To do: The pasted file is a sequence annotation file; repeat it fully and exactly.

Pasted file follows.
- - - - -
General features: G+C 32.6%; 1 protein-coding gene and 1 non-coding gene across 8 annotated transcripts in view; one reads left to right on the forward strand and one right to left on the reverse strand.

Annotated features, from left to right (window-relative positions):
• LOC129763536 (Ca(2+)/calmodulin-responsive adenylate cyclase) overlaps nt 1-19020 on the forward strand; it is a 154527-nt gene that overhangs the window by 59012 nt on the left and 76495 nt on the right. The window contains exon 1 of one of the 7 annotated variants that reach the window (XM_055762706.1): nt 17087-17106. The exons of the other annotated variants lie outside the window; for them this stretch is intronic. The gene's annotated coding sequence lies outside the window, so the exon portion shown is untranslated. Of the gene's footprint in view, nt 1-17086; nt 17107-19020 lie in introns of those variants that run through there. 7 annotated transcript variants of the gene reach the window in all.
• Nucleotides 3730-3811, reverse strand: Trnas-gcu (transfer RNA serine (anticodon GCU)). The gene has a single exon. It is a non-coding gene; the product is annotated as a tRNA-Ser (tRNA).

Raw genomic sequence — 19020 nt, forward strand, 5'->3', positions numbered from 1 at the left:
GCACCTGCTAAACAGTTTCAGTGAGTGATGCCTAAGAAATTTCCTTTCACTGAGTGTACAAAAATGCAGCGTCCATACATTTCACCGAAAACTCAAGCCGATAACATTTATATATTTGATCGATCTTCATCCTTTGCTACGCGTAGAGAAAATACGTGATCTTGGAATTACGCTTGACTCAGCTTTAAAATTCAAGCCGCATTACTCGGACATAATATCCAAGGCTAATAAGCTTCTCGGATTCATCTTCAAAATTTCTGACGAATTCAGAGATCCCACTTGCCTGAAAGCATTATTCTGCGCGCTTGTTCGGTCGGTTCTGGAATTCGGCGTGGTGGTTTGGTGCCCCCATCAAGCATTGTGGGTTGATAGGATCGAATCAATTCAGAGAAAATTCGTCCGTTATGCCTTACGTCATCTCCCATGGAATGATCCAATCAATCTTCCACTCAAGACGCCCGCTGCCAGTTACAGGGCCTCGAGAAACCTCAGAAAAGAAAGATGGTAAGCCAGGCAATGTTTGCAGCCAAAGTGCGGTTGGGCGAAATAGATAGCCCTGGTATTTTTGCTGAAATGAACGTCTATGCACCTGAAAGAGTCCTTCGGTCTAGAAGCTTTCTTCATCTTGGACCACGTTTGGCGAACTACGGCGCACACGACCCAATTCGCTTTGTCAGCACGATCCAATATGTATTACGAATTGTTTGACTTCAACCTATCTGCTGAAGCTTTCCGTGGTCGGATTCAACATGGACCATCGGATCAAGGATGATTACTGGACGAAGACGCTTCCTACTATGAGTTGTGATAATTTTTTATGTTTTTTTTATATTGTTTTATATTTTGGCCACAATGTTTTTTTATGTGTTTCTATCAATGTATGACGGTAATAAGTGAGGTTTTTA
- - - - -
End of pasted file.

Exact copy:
General features: G+C 32.6%; 1 protein-coding gene and 1 non-coding gene across 8 annotated transcripts in view; one reads left to right on the forward strand and one right to left on the reverse strand.

Annotated features, from left to right (window-relative positions):
• LOC129763536 (Ca(2+)/calmodulin-responsive adenylate cyclase) overlaps nt 1-19020 on the forward strand; it is a 154527-nt gene that overhangs the window by 59012 nt on the left and 76495 nt on the right. The window contains exon 1 of one of the 7 annotated variants that reach the window (XM_055762706.1): nt 17087-17106. The exons of the other annotated variants lie outside the window; for them this stretch is intronic. The gene's annotated coding sequence lies outside the window, so the exon portion shown is untranslated. Of the gene's footprint in view, nt 1-17086; nt 17107-19020 lie in introns of those variants that run through there. 7 annotated transcript variants of the gene reach the window in all.
• Nucleotides 3730-3811, reverse strand: Trnas-gcu (transfer RNA serine (anticodon GCU)). The gene has a single exon. It is a non-coding gene; the product is annotated as a tRNA-Ser (tRNA).

Raw genomic sequence — 19020 nt, forward strand, 5'->3', positions numbered from 1 at the left:
GCACCTGCTAAACAGTTTCAGTGAGTGATGCCTAAGAAATTTCCTTTCACTGAGTGTACAAAAATGCAGCGTCCATACATTTCACCGAAAACTCAAGCCGATAACATTTATATATTTGATCGATCTTCATCCTTTGCTACGCGTAGAGAAAATACGTGATCTTGGAATTACGCTTGACTCAGCTTTAAAATTCAAGCCGCATTACTCGGACATAATATCCAAGGCTAATAAGCTTCTCGGATTCATCTTCAAAATTTCTGACGAATTCAGAGATCCCACTTGCCTGAAAGCATTATTCTGCGCGCTTGTTCGGTCGGTTCTGGAATTCGGCGTGGTGGTTTGGTGCCCCCATCAAGCATTGTGGGTTGATAGGATCGAATCAATTCAGAGAAAATTCGTCCGTTATGCCTTACGTCATCTCCCATGGAATGATCCAATCAATCTTCCACTCAAGACGCCCGCTGCCAGTTACAGGGCCTCGAGAAACCTCAGAAAAGAAAGATGGTAAGCCAGGCAATGTTTGCAGCCAAAGTGCGGTTGGGCGAAATAGATAGCCCTGGTATTTTTGCTGAAATGAACGTCTATGCACCTGAAAGAGTCCTTCGGTCTAGAAGCTTTCTTCATCTTGGACCACGTTTGGCGAACTACGGCGCACACGACCCAATTCGCTTTGTCAGCACGATCCAATATGTATTACGAATTGTTTGACTTCAACCTATCTGCTGAAGCTTTCCGTGGTCGGATTCAACATGGACCATCGGATCAAGGATGATTACTGGACGAAGACGCTTCCTACTATGAGTTGTGATAATTTTTTATGTTTTTTTTATATTGTTTTATATTTTGGCCACAATGTTTTTTTATGTGTTTCTATCAATGTATGACGGTAATAAGTGAGGTTTTTA